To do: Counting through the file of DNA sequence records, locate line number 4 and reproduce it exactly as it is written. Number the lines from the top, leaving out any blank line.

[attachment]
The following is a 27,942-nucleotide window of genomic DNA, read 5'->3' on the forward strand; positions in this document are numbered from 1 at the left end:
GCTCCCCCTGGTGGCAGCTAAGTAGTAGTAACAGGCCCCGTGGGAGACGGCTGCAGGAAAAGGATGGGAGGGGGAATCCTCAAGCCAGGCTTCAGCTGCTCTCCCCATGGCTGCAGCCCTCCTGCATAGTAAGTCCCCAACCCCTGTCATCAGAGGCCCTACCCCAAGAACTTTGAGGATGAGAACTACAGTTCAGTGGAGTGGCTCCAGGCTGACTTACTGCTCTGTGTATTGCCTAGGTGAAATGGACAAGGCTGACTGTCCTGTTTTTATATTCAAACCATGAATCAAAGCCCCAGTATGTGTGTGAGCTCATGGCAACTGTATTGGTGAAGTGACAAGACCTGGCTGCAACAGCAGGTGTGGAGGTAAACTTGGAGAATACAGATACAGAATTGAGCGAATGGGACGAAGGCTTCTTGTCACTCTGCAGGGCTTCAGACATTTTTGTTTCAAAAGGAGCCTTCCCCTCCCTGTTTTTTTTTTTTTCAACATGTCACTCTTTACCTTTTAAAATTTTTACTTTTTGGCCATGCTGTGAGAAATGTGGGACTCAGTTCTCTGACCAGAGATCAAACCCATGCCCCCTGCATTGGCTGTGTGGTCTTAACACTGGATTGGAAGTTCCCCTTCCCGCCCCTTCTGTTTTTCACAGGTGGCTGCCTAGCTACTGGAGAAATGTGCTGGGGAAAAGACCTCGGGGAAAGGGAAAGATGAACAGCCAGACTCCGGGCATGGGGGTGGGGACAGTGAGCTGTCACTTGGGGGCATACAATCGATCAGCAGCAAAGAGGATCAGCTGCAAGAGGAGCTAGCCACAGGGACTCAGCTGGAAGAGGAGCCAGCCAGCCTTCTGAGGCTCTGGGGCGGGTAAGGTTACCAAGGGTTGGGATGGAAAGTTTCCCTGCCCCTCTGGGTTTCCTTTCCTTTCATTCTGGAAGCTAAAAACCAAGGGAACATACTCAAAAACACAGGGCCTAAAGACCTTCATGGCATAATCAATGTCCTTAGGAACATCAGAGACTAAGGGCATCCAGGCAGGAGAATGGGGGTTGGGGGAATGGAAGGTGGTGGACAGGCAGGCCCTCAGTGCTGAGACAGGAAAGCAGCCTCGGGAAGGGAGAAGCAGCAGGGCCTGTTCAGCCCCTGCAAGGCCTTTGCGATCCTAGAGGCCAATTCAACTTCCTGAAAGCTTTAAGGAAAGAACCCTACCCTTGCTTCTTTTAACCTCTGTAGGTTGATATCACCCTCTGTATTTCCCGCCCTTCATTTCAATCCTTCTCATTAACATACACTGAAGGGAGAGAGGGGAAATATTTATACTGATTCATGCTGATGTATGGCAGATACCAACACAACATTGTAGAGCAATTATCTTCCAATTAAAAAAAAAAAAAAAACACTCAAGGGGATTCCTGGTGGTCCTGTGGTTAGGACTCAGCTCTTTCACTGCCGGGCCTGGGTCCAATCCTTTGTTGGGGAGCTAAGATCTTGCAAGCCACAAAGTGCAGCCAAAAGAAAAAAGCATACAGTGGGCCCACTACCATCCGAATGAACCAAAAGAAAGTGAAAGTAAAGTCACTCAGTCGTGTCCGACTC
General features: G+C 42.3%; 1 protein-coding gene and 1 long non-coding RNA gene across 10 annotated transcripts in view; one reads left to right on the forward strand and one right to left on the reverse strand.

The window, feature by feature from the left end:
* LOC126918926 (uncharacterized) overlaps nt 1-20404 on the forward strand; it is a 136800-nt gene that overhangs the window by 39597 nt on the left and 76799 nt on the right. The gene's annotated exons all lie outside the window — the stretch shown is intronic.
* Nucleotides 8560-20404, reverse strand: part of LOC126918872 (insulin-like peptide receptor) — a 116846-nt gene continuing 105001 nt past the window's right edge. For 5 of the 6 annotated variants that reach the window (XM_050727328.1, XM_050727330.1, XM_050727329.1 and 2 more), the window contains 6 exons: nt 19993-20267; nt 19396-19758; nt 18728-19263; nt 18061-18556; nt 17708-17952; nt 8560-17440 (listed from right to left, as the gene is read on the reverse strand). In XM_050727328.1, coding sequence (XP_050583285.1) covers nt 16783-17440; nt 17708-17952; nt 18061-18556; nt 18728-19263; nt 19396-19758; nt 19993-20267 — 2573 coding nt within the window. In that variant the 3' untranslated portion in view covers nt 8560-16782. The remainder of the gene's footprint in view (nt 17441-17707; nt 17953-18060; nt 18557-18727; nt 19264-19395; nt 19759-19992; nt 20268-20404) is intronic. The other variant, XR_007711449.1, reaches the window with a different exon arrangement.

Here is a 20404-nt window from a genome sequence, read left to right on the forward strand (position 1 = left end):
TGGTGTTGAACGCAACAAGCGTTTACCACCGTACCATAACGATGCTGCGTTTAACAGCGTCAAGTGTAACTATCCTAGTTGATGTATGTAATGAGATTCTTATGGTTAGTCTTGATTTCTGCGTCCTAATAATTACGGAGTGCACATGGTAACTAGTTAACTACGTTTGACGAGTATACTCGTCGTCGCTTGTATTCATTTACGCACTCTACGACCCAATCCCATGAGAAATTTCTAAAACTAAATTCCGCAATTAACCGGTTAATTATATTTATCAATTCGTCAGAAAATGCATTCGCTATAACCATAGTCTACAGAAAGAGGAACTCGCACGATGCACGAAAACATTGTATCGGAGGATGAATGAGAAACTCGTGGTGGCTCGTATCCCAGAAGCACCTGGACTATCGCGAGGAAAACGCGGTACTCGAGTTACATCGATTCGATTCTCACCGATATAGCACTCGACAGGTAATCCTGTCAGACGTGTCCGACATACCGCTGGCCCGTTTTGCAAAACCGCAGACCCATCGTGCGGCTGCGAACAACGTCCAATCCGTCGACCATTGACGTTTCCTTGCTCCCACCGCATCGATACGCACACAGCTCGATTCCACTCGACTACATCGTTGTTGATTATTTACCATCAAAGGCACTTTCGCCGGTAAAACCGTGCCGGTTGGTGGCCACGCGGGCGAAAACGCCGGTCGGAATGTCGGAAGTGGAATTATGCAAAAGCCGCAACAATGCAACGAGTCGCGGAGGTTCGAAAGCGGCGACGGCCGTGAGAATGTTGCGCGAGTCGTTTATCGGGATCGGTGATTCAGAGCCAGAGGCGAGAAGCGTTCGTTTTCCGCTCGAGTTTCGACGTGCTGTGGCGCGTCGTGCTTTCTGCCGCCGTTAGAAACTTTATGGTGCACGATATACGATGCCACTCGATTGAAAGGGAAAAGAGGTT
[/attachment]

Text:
The window, feature by feature from the left end: